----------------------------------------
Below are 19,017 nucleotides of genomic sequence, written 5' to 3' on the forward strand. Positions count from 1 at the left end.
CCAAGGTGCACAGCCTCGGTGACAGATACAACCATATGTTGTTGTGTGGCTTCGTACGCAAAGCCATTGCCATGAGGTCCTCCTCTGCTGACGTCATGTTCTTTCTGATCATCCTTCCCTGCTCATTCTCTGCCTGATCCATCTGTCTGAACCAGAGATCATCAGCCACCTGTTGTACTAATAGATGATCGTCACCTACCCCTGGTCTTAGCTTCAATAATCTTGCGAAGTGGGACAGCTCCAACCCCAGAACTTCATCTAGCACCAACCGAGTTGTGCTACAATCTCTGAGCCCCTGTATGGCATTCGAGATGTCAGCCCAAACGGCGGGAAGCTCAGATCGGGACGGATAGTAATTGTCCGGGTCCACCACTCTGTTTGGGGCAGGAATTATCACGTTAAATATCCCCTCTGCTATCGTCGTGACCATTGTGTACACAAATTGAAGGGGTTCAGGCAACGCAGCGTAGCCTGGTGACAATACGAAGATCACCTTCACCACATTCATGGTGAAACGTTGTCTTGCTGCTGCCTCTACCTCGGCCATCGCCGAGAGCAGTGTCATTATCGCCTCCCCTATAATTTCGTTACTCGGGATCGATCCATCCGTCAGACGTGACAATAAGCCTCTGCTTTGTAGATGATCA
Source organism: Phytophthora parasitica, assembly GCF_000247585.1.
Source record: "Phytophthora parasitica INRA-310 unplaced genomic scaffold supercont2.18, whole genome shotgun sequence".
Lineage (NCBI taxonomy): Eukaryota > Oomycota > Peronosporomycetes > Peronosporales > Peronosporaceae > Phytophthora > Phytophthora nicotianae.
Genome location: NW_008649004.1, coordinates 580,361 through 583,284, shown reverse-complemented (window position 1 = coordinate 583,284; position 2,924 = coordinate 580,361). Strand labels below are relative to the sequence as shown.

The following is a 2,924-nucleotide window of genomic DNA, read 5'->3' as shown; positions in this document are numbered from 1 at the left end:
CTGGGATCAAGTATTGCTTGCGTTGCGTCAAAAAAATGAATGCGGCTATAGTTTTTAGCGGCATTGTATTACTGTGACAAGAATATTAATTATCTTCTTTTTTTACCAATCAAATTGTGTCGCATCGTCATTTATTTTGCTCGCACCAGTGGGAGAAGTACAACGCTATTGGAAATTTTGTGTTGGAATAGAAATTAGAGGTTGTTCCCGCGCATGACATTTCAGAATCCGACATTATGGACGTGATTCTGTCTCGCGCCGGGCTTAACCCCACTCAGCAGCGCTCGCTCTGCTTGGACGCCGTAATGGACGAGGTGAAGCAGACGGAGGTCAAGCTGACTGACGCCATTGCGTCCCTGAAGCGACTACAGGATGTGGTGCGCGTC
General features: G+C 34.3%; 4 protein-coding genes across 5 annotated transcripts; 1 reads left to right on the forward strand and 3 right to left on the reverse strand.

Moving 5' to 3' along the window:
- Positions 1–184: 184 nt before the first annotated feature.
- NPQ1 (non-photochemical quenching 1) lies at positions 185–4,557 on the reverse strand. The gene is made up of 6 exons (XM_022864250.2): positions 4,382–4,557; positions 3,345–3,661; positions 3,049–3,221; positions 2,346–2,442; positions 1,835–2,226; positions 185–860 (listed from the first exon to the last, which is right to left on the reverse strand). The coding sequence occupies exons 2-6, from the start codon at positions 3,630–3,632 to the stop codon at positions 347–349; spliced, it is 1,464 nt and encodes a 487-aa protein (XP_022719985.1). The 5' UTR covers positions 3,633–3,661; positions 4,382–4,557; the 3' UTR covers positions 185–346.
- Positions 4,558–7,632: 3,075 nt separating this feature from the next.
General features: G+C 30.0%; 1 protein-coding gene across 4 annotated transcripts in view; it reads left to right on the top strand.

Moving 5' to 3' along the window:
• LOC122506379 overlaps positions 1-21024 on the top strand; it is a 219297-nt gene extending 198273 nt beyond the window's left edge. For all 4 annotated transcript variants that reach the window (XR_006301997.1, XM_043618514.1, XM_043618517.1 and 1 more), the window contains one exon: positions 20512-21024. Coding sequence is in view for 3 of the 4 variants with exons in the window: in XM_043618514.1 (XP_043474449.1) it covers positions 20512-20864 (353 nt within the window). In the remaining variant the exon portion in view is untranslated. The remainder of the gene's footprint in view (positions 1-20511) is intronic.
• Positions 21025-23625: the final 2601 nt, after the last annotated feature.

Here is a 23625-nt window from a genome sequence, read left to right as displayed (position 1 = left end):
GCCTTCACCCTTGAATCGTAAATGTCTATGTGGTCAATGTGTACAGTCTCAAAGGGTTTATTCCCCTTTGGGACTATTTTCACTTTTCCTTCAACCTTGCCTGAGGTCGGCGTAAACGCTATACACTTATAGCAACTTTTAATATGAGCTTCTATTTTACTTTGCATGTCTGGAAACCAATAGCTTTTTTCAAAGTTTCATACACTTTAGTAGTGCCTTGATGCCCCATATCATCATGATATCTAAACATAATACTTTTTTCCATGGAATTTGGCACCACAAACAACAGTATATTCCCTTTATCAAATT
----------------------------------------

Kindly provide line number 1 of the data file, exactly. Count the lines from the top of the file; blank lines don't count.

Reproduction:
Below are 19,017 nucleotides of genomic sequence, written 5' to 3' on the forward strand. Positions count from 1 at the left end.